Post-Activation Potentiation in Runners: An Unexplored Pathway to the Podium

Marathon runners' legs.

Investigate a hidden strategy that may acutely enhance run performance. 

Project description

Post-activation potentiation (PAP) has been shown to improve anaerobic performance (e.g., vertical jump, sprinting, etc.). However, very little is known about how PAP influences aerobic performance. We are examining whether PAP improves middle distance running performance and determinants thereof. 

Project outcome

Students will present the data at the School of Public Health and Health Professions Perry Poster Day and/or a regional or national conference. 

Project details

Timing, eligibility and other details
Length of commitment About a semester (3-5 months) 
Start time
Spring, Summer
Level of collaboration Small group project (2-3 students) 
Academic credit; the faculty mentor will assist with scholarship or grant applications related to the project.
Who is eligible Juniors and seniors 
Support Funding is available after the completion of the preparation badge. See below.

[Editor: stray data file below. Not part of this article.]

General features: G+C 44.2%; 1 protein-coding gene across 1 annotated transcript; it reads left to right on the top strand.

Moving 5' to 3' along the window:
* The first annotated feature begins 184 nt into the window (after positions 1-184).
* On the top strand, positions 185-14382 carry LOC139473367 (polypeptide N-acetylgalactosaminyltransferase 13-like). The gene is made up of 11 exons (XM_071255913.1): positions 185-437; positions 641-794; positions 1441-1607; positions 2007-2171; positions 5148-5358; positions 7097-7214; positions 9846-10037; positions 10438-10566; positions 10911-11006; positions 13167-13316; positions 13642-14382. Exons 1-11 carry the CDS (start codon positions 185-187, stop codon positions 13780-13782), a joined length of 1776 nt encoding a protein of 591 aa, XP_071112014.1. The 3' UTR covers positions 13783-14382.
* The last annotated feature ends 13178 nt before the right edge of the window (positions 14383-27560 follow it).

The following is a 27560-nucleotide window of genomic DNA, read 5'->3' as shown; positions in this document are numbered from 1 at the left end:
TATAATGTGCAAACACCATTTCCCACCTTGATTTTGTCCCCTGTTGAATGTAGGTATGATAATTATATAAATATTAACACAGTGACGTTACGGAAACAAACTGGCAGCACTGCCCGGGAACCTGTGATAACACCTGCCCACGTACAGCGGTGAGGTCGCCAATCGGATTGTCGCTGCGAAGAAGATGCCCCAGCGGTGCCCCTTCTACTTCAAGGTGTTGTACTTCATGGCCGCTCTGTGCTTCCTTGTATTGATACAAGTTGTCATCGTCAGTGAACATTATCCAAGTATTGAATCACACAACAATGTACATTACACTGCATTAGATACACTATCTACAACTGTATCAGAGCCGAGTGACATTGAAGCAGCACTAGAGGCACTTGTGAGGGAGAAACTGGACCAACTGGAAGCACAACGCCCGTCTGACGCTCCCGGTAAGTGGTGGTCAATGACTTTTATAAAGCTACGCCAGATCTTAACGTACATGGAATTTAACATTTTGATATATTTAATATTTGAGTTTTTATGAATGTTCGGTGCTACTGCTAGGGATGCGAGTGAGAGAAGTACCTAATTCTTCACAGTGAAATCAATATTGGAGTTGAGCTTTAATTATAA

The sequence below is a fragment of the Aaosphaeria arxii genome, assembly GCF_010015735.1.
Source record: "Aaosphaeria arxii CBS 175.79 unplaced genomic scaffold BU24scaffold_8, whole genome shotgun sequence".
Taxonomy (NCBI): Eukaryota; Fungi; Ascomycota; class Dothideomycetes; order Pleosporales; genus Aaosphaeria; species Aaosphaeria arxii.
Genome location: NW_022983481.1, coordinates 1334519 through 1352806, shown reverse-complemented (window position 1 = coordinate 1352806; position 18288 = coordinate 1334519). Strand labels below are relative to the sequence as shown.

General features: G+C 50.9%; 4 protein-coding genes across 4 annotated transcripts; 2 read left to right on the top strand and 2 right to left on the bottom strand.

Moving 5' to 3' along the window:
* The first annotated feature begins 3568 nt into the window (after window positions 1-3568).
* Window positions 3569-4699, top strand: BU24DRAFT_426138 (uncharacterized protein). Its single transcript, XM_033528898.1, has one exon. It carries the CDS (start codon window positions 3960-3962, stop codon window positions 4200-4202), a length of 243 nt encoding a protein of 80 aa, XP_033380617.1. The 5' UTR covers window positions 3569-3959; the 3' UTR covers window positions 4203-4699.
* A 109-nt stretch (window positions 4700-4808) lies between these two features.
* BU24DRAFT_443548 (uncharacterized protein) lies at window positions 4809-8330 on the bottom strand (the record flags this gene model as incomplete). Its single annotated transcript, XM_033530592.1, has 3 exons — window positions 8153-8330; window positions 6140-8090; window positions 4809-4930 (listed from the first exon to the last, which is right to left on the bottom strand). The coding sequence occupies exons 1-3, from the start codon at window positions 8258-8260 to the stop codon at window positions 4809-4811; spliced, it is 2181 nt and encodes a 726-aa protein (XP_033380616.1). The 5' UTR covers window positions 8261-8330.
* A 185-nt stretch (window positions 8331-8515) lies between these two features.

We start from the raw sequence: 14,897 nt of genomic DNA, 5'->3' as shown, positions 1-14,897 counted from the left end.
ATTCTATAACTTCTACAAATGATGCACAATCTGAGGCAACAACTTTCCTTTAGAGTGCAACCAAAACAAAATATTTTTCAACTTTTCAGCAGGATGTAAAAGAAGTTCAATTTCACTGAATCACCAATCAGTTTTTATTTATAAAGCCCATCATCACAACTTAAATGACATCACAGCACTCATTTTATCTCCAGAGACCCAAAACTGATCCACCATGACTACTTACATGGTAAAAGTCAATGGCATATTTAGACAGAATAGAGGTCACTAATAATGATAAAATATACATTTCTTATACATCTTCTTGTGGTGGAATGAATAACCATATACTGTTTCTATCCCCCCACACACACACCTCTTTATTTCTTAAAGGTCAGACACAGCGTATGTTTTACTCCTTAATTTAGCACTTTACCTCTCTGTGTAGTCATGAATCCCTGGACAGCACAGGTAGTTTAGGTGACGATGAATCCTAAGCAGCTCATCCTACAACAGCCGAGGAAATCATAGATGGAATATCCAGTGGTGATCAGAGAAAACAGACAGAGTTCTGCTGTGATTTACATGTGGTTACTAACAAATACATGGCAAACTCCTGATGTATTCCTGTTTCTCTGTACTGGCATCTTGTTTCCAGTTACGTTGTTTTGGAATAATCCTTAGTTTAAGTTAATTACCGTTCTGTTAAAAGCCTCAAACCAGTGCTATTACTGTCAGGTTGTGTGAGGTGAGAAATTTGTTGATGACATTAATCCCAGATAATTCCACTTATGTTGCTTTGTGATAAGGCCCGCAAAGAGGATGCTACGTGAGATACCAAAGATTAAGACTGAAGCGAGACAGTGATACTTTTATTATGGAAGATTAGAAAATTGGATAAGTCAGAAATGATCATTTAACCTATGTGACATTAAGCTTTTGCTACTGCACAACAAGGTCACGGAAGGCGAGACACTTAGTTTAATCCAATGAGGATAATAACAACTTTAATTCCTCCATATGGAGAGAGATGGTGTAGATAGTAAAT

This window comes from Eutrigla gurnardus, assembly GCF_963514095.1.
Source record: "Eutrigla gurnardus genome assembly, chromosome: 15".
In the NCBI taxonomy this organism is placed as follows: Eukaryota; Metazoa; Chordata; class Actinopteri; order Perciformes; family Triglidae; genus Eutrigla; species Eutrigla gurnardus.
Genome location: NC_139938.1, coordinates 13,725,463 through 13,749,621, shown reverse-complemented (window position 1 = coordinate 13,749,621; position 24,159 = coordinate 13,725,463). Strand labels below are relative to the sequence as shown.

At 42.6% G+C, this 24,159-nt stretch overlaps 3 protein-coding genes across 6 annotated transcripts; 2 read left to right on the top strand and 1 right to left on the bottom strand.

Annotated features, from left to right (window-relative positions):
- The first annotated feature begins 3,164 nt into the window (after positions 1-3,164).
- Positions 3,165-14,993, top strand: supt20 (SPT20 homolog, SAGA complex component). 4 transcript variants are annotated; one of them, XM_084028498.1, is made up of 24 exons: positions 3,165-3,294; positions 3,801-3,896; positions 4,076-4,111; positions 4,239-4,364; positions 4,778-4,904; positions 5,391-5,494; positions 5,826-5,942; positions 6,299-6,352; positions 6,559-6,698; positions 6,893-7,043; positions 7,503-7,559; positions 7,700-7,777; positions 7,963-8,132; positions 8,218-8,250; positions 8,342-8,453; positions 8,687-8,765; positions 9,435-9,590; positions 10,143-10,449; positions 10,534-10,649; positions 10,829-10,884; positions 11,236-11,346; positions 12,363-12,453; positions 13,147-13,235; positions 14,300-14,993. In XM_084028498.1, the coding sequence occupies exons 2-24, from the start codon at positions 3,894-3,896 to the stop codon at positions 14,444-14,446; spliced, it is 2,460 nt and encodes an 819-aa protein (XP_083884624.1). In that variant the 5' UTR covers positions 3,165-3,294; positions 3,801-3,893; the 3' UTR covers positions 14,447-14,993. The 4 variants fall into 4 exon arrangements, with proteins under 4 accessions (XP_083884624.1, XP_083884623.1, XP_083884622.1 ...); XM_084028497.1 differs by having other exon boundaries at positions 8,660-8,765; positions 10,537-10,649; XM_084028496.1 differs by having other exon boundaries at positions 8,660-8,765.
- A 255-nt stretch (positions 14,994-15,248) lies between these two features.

Project mentor

J. Luke Pryor

Clinical Assistant Professor

Exercise and Nutrition Sciences

201 Kimball

Phone: (716) 829-5433



To engage with this project, you will work through a series of Project-Based Collaboration digital badges to guide your experience. 

To get started, contact the project mentor using the contact information above to discuss availability and after you’ve received approval, you can start the Project Preparation Digital Badge. Here are helpful tips on how to contact a project mentor

Preparation guidance

Once you have registered for the Project Preparation Digital Badge, you will receive further instructions related to the activities you will need to complete. In addition, you will also complete the following preparation activities for this particular project: